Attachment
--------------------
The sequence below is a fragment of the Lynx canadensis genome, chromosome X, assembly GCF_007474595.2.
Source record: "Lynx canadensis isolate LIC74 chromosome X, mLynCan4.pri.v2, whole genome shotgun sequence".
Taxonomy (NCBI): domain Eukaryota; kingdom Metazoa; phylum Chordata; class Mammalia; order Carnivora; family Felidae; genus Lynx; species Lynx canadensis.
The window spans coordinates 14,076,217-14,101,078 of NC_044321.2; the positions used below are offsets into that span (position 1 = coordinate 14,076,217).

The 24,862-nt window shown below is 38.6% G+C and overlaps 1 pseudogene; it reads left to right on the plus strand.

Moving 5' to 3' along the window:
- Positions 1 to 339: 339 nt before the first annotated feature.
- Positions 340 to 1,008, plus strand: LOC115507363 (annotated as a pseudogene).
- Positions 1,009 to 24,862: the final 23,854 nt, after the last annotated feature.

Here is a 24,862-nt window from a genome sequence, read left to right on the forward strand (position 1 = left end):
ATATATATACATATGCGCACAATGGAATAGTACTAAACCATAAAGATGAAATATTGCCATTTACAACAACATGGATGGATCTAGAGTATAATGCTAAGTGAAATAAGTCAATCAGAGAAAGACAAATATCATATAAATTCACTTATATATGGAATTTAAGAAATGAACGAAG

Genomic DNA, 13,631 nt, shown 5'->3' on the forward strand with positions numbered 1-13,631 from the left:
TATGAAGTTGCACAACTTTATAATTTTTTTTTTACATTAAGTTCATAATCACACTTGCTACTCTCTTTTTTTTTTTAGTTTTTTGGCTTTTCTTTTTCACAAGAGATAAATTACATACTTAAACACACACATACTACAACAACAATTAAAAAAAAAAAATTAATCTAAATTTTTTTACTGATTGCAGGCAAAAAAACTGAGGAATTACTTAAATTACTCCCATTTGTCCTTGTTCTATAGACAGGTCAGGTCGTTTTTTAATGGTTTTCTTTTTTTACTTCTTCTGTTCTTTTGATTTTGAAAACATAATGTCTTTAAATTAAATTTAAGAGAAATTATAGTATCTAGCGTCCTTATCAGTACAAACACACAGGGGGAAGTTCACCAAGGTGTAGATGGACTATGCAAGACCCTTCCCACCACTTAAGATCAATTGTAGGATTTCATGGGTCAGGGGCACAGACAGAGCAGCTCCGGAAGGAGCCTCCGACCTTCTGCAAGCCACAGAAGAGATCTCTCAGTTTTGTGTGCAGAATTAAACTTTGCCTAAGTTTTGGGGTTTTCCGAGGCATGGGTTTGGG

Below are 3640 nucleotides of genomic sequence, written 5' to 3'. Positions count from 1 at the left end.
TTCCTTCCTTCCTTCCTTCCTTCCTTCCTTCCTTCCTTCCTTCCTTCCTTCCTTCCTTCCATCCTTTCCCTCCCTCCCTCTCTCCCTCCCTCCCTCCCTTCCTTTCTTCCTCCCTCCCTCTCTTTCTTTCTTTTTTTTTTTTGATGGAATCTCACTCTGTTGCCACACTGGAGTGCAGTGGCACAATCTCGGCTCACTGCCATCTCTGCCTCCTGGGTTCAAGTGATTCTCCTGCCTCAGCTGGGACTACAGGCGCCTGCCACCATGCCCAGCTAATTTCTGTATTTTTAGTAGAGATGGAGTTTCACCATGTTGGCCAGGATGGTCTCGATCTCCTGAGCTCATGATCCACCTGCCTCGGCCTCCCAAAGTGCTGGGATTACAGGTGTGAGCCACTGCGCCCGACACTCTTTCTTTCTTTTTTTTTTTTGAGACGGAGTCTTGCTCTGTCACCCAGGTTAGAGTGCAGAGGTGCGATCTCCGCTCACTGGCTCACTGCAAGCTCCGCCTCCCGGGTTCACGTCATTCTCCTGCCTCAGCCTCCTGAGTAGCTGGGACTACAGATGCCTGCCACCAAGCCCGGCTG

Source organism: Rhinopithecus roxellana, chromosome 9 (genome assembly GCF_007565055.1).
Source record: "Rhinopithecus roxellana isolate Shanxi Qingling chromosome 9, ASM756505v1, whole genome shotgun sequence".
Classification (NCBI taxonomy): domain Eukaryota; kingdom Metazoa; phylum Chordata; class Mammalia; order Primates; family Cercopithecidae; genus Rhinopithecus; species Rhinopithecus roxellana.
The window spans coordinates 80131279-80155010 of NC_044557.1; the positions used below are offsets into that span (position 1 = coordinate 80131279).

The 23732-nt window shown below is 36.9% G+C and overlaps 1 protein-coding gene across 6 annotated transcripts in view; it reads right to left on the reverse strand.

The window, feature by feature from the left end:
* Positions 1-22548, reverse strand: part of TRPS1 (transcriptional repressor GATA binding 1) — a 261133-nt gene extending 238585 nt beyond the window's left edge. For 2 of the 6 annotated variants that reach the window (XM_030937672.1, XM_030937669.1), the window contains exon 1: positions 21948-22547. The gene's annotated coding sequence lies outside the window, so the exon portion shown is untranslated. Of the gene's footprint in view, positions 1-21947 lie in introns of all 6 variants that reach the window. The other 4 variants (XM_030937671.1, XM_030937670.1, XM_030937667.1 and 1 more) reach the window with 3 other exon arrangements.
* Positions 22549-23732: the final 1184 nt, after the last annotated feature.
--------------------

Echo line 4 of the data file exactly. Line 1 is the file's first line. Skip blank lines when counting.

The window spans coordinates 14,076,217-14,101,078 of NC_044321.2; the positions used below are offsets into that span (position 1 = coordinate 14,076,217).